Red Wine and Fraud at UConn

by Nathan Harden

A story today of prolific fraud out of UConn. University researcher Dipak K. Das has been accused of falsifying research related to the health benefits of red wine. A three-year investigation has produced a 60,000-page report detailing 145 instances in which he fabricated data.

Das has been awarded loads of money over the years in federal grants for his “research,” most of which was published in obscure journals and was of laughably low quality. Two newly received grants alone were worth $890,000.

This is obviously a depressing waste of taxpayers’ dollars. On the bright side, those readers who imbibe strictly for therapeutic purposes need not despair. Das’s fraud apparently doesn’t negate all the reported health benefits of red wine we’ve been hearing about for years. What it does, rather, is raise the question of accountability in the disbursement of federal research grants. Who in our government was responsible for monitoring the quality of work done under Das’s grants? Were they drinking on the job?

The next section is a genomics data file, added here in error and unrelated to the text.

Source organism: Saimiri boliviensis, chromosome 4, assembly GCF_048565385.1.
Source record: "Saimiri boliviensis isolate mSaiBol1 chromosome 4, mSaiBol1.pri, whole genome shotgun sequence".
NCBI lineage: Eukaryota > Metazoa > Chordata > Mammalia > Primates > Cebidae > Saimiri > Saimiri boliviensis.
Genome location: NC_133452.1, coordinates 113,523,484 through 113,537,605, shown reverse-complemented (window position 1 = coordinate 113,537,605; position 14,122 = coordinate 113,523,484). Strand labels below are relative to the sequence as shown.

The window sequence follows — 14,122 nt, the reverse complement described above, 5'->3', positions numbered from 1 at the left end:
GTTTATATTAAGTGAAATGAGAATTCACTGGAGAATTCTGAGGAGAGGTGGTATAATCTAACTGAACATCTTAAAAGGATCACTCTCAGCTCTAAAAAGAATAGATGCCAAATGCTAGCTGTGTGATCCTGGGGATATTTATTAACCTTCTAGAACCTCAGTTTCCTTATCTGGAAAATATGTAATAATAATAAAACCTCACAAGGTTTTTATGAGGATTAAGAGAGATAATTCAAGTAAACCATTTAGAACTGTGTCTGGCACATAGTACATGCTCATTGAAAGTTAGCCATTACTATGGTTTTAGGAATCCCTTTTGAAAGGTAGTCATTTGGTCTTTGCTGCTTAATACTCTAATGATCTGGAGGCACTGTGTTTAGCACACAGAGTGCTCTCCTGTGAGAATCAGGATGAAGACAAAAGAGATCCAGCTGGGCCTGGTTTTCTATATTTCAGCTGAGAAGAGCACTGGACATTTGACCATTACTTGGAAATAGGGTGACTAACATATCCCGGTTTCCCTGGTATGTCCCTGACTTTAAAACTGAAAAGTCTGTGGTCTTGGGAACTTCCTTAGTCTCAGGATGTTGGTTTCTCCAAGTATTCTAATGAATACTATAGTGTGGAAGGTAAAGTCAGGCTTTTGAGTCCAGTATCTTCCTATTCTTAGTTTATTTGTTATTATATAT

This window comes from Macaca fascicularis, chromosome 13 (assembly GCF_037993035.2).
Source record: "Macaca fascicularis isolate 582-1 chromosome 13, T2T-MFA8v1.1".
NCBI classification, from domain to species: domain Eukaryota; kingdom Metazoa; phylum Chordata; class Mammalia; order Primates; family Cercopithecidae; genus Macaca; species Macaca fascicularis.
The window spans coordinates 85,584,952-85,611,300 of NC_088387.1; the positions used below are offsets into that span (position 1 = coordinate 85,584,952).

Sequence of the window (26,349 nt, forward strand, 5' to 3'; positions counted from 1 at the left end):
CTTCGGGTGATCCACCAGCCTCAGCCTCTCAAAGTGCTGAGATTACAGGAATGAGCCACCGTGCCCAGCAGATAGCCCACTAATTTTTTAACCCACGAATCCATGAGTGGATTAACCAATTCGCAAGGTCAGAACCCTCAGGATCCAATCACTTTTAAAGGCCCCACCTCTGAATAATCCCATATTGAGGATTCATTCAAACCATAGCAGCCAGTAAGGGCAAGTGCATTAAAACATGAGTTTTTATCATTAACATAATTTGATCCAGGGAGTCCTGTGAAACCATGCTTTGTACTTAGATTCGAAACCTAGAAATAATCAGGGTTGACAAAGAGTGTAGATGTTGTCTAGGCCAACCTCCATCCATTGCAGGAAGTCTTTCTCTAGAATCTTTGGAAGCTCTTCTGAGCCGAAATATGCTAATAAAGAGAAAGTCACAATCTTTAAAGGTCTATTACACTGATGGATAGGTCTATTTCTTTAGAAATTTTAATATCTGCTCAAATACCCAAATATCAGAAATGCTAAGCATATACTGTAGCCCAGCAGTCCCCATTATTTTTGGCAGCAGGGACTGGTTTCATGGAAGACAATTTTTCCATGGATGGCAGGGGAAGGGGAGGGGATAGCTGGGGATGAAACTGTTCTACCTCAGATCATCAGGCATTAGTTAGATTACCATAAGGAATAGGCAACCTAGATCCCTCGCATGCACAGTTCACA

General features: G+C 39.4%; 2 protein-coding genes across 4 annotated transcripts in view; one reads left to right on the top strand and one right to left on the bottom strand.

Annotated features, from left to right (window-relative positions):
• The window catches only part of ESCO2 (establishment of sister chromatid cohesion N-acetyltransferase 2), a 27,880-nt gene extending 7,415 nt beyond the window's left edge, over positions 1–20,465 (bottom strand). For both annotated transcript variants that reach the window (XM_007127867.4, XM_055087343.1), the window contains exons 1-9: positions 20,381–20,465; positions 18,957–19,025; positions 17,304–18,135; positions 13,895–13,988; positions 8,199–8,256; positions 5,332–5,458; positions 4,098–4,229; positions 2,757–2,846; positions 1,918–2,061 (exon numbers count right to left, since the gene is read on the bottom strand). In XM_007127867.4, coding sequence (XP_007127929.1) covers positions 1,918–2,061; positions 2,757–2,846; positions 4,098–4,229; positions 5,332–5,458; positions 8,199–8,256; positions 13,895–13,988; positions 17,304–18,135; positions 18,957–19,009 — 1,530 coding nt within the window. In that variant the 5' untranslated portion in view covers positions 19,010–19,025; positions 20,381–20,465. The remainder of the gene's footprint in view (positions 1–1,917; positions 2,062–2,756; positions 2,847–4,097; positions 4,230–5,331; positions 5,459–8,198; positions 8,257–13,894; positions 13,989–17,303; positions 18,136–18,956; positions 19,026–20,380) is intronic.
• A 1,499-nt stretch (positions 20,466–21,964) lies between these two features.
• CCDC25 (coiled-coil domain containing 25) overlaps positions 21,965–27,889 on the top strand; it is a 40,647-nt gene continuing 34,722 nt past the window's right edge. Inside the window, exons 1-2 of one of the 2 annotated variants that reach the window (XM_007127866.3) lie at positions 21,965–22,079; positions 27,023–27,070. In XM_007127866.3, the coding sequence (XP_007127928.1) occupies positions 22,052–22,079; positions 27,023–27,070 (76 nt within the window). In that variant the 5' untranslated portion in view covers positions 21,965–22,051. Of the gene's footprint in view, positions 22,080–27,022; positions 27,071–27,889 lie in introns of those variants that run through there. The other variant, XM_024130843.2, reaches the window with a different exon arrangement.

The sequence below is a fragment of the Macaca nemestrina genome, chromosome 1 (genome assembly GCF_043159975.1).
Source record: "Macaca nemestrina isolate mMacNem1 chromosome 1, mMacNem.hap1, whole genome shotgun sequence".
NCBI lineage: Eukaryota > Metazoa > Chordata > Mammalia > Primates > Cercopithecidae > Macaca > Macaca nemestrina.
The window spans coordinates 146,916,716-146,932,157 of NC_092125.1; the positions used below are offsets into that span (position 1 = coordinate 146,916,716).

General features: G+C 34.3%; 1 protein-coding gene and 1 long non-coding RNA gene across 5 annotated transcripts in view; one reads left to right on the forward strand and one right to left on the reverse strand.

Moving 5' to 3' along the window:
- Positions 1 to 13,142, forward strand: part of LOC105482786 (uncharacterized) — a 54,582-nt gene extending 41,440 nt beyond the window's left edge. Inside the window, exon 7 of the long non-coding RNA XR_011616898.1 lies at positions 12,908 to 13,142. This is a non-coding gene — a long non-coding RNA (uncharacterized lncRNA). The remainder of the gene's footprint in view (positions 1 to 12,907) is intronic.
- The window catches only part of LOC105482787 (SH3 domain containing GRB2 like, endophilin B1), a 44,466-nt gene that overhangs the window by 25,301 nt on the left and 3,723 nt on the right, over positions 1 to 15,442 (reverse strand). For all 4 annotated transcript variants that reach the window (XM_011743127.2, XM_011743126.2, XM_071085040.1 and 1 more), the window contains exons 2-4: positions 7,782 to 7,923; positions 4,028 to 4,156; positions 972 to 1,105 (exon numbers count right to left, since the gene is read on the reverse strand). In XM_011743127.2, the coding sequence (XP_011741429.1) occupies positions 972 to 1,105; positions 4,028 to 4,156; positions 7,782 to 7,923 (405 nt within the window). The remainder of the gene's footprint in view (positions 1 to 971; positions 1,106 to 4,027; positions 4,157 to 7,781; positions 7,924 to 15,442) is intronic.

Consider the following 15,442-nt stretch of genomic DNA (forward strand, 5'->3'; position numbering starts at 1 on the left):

Since standards are so low, and accountability so lacking, I’m thinking I may build a wine cellar in my house and set up my own research lab. Probably start by experimenting on some ’69 Chateaux Margaux. Can I have $890,000 please?

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